"Harvest is Fun and Romantic for About 10 Minutes. Then the Work Starts."
With big variations in its northern and southern climates, Nevada’s harvest season can stretch over more than two months. Tim Burke toiled at both ends of the state in 2018, gathering grapes from eight different vineyards in far-flung locations. Barbera in Amargosa Valley, Gerverstemener in Fallon, and a scrambled assortment of fruit from here and there.
It’s been “very crazy,” Burke told GBN.
Burke, who expects to break ground on his Artesian Cellars winery some time in 2019, is scooping up Nevada grapes. With an eye toward large-scale commercial production, he made a deals to harvest for a few small vineyard owners who wanted help. Story continues below…
Yields from the small growers have been a few hundred pounds from each vineyard. “It all adds up eventually,” he said. “It’s like putting money in the bank. We’re stockpiling gallons of wine right now for our 25 percent,” he told GBN.
Burke believes some of these owners didn’t realize the demands of vineyard management when they planted. To boost the Nevada-grown quotient for Artesian Cellars, he’s been happy to step in and relieve them of the burden. “Harvesting is fun and romantic for about 10 minutes. Then it becomes a lot of work.”
Last weekend started on Thursday when Burke took the wheel of a one-ton crew cab with a flatbed trailer, rolling from Pahrump six hours north to Fallon. At 4 a.m. Friday, he was up and ready to work in the vineyard owned by his sister, Kelly Service. By 6 o’clock he was onsite with hired harvest help. At 4 p.m. the bins were full, the trailer was loaded, and he was back on the road to Pahrump, arrival time 10:30.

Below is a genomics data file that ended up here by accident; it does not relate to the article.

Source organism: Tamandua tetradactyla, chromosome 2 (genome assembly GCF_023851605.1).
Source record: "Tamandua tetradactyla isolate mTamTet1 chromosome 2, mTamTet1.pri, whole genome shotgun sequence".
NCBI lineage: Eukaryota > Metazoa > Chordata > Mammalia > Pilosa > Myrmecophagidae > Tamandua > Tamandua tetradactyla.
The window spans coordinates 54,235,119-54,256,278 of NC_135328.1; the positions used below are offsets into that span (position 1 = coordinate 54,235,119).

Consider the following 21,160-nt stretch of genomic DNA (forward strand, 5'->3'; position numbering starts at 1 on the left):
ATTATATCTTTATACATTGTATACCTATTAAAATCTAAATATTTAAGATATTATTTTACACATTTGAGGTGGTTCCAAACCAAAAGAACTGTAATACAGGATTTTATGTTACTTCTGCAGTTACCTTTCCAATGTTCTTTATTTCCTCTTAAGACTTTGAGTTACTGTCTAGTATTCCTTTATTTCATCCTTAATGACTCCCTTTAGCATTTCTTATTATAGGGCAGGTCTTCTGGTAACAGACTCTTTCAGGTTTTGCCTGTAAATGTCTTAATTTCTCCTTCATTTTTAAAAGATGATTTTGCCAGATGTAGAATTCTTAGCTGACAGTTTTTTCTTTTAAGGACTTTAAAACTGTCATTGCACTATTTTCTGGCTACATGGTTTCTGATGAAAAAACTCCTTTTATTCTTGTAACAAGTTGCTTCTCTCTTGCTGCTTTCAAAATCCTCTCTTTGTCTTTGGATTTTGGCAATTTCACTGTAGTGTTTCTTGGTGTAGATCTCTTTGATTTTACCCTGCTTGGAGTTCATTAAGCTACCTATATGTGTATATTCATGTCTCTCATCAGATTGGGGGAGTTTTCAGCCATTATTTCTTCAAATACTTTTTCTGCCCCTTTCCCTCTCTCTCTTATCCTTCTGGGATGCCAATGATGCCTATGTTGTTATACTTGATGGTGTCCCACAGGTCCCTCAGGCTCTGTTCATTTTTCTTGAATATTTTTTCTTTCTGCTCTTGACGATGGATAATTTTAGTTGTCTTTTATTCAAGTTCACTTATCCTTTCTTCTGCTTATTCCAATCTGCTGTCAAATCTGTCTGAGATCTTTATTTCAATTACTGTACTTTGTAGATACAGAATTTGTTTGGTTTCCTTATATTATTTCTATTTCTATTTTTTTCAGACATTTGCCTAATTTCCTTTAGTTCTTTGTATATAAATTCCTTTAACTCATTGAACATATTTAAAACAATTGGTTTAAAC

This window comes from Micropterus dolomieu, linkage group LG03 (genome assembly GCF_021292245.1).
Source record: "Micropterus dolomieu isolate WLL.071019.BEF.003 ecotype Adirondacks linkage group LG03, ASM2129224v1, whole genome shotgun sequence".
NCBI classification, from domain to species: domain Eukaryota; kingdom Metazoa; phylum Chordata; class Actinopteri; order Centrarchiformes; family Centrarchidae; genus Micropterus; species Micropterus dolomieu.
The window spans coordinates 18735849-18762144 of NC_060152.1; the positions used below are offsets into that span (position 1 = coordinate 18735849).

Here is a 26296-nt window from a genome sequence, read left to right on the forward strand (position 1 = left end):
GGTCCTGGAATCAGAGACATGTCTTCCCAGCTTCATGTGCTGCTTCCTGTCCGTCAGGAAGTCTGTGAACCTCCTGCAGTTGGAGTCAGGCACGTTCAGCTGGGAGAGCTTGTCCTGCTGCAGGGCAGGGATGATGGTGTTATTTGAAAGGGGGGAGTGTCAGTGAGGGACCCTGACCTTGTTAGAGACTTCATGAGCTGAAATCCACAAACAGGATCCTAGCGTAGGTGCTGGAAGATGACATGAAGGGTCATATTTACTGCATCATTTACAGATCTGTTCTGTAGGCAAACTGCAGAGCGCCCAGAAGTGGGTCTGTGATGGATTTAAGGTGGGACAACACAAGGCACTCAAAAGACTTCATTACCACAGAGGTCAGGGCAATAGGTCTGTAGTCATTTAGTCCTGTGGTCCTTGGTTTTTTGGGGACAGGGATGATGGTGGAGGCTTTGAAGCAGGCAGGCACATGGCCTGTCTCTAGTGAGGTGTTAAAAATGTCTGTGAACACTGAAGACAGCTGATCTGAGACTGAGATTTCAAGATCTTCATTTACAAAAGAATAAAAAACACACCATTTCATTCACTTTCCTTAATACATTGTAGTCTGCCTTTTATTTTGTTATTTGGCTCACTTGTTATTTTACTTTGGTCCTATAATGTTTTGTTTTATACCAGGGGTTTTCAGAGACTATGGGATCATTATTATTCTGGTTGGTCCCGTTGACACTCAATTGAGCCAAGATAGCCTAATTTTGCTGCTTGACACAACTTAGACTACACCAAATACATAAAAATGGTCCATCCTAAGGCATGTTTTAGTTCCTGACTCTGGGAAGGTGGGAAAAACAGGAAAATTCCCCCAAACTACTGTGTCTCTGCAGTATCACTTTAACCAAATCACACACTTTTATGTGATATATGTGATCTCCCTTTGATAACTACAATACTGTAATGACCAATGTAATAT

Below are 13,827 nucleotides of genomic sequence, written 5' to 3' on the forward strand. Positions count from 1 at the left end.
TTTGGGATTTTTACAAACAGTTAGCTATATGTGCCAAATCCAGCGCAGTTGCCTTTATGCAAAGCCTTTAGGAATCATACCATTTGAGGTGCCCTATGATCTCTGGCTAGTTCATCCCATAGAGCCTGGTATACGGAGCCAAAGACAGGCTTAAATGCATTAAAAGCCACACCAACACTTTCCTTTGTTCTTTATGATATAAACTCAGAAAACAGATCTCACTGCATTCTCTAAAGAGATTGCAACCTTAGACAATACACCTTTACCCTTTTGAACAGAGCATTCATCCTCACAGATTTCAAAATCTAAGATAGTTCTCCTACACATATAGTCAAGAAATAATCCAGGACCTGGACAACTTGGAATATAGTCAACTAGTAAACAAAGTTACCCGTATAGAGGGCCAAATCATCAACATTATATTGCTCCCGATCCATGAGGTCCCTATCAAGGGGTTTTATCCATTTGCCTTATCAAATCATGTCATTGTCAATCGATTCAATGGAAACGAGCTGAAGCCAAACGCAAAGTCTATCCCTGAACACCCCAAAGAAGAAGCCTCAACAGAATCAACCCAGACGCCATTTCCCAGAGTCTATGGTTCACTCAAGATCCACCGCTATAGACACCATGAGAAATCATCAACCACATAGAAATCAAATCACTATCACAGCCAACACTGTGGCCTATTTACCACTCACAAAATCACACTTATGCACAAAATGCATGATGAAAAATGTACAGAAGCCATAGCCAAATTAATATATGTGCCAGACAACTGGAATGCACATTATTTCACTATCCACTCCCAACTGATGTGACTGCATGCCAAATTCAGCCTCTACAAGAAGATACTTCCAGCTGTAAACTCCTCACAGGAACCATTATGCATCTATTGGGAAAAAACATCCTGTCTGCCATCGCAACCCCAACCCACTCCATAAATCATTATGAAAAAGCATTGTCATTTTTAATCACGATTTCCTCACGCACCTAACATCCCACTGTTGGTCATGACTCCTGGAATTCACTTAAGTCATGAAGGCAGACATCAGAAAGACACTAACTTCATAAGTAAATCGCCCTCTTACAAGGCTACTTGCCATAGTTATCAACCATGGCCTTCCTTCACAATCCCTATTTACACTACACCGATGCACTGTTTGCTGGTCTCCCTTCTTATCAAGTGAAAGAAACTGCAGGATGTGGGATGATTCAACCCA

Saturday morning the grapes were moved to Bill Loken’s Pahrump Valley Winery, where they spent 24 hours cooling. They were back on the truck Sunday morning, headed for Burke’s winemaking facility. Crushing and pressing commenced at 9 a.m., and Burke called it a day at 8 o’clock Sunday night.
The Fallon marathon produced primarily Gerverstemener and several red varieties. Based on the quality of the fruit – “outstanding,” he says – brother and sister are planning to expand the vineyard.
A few weeks earlier, Burke had picked grapes in Amargosa Valley alongside winemakers from Vegas Valley Winery and the Pahump Valley Winery. After a demanding harvest season, Burke credits southern Nevada team spirit for his upbeat attitude. Everyone works together down here, he says of the other wineries in the region.
Burke is in negotiation with Nye County, which owns the plot on highway 160 where he plans to build Artesian Cellars Winery. He hopes to plant vines at the site next spring.